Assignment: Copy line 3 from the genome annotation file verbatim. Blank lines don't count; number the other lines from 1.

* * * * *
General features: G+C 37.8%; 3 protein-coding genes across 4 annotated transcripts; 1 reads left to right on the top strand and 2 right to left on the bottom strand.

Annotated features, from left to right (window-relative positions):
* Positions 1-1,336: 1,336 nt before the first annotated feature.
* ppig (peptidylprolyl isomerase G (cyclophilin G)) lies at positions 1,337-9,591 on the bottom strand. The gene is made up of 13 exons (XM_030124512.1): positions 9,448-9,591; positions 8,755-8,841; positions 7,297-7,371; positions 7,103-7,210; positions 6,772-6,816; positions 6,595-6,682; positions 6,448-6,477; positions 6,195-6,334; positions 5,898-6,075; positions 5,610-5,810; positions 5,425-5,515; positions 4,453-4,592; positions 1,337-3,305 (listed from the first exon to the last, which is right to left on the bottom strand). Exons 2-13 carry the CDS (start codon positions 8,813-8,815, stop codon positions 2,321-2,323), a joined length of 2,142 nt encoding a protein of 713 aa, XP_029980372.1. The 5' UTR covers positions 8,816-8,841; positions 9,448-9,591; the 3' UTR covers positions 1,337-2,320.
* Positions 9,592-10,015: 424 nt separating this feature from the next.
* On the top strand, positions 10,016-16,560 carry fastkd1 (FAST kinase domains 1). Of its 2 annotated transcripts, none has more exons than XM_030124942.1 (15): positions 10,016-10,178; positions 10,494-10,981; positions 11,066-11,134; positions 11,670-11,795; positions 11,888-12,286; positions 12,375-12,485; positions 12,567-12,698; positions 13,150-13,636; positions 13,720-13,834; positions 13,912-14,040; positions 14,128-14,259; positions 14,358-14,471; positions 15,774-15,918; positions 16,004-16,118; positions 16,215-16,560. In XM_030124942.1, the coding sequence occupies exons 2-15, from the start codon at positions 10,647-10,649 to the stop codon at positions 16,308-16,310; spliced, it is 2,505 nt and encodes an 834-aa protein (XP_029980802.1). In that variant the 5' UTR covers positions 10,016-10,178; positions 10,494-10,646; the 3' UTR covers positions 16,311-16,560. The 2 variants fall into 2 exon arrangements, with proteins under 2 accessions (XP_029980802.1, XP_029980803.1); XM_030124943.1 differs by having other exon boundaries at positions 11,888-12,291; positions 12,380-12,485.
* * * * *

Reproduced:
* Positions 1-1,336: 1,336 nt before the first annotated feature.